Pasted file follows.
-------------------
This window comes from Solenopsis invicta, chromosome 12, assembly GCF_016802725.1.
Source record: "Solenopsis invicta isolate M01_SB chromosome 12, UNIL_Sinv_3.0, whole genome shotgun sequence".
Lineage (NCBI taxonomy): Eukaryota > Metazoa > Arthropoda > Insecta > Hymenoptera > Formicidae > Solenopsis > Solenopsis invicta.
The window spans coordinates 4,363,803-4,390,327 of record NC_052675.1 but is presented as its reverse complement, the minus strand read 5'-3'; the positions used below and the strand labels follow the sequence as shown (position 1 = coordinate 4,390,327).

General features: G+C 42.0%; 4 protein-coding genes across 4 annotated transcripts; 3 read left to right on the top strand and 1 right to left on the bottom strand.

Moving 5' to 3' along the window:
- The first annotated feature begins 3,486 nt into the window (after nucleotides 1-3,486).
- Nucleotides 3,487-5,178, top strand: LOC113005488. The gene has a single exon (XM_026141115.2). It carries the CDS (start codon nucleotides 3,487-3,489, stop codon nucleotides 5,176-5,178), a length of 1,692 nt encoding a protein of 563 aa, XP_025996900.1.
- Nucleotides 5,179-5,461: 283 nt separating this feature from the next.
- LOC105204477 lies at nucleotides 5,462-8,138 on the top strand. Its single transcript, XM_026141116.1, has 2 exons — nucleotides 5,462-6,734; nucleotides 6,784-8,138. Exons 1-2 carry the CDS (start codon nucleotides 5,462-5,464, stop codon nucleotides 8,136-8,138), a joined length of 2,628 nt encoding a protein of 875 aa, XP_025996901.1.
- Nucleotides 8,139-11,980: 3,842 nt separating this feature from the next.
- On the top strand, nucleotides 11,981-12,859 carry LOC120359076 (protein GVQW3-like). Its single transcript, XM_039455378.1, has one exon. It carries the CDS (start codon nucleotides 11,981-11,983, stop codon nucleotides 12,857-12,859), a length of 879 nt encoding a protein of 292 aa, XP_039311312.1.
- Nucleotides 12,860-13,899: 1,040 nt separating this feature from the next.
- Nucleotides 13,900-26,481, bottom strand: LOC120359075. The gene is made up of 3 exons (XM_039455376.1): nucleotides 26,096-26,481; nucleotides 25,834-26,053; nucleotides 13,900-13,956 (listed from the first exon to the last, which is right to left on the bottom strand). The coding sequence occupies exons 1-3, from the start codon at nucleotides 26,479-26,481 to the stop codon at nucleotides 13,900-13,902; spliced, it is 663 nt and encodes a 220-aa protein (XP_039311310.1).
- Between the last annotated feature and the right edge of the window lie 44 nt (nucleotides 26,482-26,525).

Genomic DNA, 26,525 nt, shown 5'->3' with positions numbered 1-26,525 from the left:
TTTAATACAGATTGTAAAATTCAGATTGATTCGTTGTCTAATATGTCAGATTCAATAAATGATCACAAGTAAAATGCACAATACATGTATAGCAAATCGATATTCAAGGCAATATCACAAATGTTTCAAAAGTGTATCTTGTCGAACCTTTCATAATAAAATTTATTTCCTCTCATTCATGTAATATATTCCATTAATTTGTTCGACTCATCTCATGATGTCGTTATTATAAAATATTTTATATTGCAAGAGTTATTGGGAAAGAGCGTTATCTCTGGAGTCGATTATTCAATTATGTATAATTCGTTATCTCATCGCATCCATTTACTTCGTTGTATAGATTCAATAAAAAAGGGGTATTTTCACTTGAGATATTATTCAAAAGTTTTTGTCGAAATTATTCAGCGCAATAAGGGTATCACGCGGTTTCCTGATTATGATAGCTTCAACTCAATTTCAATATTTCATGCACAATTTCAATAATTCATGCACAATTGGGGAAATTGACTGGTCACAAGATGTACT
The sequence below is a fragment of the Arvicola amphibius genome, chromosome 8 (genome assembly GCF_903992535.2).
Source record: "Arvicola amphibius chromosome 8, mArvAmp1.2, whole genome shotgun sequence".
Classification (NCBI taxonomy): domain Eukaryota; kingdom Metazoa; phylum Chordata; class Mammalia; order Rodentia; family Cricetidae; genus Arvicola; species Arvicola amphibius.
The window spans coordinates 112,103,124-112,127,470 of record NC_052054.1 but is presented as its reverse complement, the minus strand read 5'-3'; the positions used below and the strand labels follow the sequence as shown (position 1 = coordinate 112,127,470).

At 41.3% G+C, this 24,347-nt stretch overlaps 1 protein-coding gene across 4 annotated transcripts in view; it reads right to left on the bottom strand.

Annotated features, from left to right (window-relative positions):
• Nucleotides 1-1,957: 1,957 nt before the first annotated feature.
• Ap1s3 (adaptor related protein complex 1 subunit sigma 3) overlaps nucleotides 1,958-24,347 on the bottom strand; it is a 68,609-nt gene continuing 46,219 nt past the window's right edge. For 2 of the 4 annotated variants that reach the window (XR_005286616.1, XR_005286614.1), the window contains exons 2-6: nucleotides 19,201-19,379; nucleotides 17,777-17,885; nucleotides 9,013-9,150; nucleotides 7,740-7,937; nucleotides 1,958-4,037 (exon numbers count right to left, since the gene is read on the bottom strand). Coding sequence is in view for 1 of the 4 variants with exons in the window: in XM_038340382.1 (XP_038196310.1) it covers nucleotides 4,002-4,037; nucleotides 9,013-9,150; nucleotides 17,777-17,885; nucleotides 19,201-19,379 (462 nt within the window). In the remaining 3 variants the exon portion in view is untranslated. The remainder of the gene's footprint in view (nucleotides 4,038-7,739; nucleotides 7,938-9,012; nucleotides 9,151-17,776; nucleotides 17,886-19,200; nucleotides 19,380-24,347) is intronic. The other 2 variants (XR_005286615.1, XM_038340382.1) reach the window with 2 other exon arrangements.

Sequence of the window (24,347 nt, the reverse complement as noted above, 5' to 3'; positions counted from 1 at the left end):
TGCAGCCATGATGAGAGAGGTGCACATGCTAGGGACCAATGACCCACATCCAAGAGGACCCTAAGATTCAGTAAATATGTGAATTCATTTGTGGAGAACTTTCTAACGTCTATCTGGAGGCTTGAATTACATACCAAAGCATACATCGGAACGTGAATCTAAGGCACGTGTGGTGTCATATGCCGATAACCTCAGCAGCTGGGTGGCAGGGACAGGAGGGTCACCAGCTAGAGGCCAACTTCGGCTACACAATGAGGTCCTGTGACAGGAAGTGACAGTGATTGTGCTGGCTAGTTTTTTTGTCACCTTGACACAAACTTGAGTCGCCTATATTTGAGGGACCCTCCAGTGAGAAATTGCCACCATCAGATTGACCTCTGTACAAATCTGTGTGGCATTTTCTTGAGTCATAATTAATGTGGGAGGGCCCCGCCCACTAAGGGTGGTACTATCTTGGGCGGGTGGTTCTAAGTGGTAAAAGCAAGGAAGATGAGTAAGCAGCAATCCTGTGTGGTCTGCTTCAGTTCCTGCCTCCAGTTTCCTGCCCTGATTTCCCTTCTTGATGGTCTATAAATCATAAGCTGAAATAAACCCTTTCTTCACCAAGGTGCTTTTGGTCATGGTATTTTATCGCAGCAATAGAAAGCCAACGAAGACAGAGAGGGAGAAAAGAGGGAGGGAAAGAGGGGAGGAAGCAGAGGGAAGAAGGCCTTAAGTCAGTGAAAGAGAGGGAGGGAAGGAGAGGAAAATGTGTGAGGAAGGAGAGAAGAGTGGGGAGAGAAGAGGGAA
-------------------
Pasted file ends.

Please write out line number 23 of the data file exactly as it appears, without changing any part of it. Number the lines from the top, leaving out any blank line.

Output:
Annotated features, from left to right (window-relative positions):